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Gap Year = Locked In

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If you follow this blog, you know I’m about to leave on a year-long “gap year” to South America with my wife and kids.  At this point, there’s no turning back.  I’ve quit my job, my wife shut down her home business, and just last week we signed a lease to rent out our house for the year.  There’s nowhere else to go.  Our gap year is locked in.


Last Minute Hectic

I cannot tell a lie (yes I can), the last several weeks haven’t been easy.  It’s not like planning some little two week vacation to Hawaii.  Taking off for a whole year is a completely different animal.  You have to take some leaps, and you have to have some faith.  There are no guarantees.


The last two weeks have been a whole new level of “hectic”.  And stress.  We emptied out and cleaned our house, packed all our sh*t into two small container pods, and sold our cars.  All this, while our kids are going through all the end of the year assignments, celebrations, and performances.


But now, we’re finally over the hump, and we’re just attending to last-minute details before our flights down south next week.  Our last minute hectic is winding down.


Our Biggest Worry

Someone I know asked me a really great question about it all a couple of weeks ago.  “What are you worried about?


Well, I suppose the answer to that is constantly evolving.  Earlier this year, my answer would have been about the stress of leaving my job – whether I really wanted to take that leap or not, and whether I would be comfortable without an income.


But leaving my job was the right decision for me for a variety of reasons, and once I did it, that stress went away like a rocket full of monkeys.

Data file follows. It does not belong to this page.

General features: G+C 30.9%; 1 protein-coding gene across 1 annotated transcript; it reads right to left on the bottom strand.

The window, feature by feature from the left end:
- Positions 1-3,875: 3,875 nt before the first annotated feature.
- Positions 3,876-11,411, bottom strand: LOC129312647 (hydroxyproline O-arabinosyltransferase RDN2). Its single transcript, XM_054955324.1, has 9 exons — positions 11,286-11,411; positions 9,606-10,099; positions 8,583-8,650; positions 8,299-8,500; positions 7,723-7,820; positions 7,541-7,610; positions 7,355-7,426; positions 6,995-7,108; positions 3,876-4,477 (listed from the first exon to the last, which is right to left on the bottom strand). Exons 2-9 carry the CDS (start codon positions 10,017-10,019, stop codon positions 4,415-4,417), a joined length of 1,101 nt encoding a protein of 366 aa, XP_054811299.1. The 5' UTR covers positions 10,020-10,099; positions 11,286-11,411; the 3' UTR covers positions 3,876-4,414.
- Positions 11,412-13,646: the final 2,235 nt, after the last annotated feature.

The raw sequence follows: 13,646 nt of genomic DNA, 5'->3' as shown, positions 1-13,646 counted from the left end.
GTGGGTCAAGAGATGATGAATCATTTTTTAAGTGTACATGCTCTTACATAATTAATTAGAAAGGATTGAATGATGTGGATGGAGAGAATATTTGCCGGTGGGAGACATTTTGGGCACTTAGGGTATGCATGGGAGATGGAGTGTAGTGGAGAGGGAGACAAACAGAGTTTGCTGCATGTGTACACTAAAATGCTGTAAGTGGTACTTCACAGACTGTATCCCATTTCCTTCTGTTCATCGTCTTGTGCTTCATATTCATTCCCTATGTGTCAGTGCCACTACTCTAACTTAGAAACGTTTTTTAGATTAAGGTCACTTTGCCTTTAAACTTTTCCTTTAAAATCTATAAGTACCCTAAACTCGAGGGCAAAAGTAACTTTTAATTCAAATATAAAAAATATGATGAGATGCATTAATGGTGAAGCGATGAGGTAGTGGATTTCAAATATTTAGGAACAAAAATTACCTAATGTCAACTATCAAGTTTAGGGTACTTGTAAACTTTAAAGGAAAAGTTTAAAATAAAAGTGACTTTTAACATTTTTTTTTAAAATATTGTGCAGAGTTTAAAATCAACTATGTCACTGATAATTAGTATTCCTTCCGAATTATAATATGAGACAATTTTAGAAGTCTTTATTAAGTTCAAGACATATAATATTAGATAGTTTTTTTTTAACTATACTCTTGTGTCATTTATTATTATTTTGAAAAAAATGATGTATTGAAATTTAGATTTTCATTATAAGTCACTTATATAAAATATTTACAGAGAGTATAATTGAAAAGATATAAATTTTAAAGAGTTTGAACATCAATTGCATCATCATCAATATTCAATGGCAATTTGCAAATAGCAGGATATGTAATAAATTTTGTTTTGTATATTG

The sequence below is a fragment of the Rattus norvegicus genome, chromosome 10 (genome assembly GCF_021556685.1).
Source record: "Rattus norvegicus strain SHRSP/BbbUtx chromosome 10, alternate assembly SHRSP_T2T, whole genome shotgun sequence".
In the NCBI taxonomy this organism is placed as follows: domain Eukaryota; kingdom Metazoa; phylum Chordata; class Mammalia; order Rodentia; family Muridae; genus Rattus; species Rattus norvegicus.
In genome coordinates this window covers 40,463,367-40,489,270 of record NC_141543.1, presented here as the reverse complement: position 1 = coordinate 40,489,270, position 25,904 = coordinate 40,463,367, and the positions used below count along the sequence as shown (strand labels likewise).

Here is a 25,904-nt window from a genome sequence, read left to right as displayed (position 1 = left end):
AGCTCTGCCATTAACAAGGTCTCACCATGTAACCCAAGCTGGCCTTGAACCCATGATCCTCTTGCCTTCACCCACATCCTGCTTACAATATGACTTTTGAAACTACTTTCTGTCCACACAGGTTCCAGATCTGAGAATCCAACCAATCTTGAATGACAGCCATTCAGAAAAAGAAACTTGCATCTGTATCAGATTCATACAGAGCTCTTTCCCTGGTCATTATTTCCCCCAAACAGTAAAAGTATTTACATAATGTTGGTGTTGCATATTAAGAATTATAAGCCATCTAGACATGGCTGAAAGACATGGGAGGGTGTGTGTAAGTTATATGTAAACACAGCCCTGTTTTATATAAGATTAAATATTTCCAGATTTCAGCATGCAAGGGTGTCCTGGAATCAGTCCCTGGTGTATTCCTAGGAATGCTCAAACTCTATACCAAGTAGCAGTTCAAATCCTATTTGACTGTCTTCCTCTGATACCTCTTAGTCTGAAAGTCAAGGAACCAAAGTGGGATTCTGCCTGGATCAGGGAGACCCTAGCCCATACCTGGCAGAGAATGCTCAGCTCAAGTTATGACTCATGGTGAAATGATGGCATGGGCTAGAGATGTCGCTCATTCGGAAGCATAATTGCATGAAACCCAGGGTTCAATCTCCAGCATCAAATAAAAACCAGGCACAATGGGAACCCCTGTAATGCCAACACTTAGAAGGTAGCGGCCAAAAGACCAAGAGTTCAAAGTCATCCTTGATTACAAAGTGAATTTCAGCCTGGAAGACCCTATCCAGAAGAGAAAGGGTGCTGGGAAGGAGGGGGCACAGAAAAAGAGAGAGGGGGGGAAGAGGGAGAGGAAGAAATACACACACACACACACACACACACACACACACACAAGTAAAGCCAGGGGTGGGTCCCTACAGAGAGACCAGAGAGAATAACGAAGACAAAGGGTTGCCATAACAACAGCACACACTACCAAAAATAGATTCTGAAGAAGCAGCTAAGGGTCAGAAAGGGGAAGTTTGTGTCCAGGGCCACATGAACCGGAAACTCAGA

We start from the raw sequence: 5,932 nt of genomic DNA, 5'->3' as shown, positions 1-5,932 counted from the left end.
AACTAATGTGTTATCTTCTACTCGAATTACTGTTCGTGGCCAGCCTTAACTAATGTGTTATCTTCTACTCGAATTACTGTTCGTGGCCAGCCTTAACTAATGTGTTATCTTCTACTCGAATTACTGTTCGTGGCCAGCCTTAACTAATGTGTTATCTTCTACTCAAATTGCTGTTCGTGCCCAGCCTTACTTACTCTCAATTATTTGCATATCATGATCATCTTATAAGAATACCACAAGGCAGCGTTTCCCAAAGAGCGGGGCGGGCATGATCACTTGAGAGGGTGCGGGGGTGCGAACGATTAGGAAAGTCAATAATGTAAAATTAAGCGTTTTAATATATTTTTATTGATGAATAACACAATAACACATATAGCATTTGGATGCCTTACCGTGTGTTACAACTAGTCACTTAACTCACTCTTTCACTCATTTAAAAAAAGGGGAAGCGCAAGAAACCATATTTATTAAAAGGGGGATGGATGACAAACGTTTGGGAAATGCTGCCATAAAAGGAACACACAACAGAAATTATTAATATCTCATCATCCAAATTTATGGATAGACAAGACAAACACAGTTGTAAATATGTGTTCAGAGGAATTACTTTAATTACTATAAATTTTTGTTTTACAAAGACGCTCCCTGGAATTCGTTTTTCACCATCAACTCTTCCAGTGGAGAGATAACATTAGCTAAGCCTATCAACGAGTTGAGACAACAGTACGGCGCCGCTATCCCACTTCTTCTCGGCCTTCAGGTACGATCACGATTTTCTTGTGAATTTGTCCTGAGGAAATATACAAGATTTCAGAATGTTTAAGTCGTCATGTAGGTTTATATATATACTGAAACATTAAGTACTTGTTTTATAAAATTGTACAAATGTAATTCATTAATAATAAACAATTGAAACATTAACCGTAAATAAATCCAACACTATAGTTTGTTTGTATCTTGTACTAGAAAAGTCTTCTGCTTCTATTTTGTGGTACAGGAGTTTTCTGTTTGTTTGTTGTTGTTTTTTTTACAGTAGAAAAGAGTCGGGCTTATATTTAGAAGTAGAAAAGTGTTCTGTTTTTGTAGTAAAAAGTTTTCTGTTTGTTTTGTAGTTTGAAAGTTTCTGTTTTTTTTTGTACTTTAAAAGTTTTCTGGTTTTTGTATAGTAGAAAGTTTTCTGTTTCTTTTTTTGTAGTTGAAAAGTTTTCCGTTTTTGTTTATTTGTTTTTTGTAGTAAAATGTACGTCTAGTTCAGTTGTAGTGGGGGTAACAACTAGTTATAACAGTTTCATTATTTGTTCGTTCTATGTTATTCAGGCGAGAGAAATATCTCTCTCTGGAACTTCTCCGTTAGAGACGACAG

Renting Our House

In the last few weeks though, my biggest worry has been getting a lease contract for our house.  I really wanted to avoid getting on that plane without renters in our house.  After all, our mortgage on our house in San Diego is going to cost us about $22,000 while were gone.


We finally got a lease signed last week, and I think we couldn’t ask for better renters.  Here’s what the math will look like:

Rent Income ($2,900 per month x 12 months)$34,800
Mortgage ($1,872 per month x 12 months)($22,464)
Property Taxes - estimate($6,100)
Property Manager (7%)($2,436)
Water Bill - estimate($1,200)
Liability & Property Insurance($1,129)


You may notice that there is no allowance for maintenance or repairs.  If there is a roof leak, a pipe leak, or some other repair required while we’re gone, it will quickly turn our cash flow into negative territory.


But, it’s all good. I’m happy to be basically covering our costs, and having our mortgage paid during our gap year.  That’s the big deal. We were never counting on getting any cash flow from our house to finance our travels.  But having our mortgage paid by someone else is awesome.


Gap Year Locked In

Now that our house is rented, there really is no going back.  Don’t get me wrong, we’re not having second thoughts, but it’s a mental barrier to cross.  Quitting a job is one thing – I can find another job if I want to.  But, signing the lease to rent our house means we must find another place to live.  It’s really the point of no return for us.  Our gap year is locked in.


One by one, my worries have melted away.  We are over the hump, and counting the days until we go south.  Things are looking good.  We’ve taken our leaps of faith, and everything is falling into place (so far).  By this time next week, we’ll be in Bolivia.



Jojo Bobo


2 Responses
  • The One In Debt
    June 4, 2017

    That’s great you got the house rented. Following! I look forward to hearing updates on the gap year.

    • JoJoBoBo
      June 4, 2017

      Hey thanks for the support! – JB

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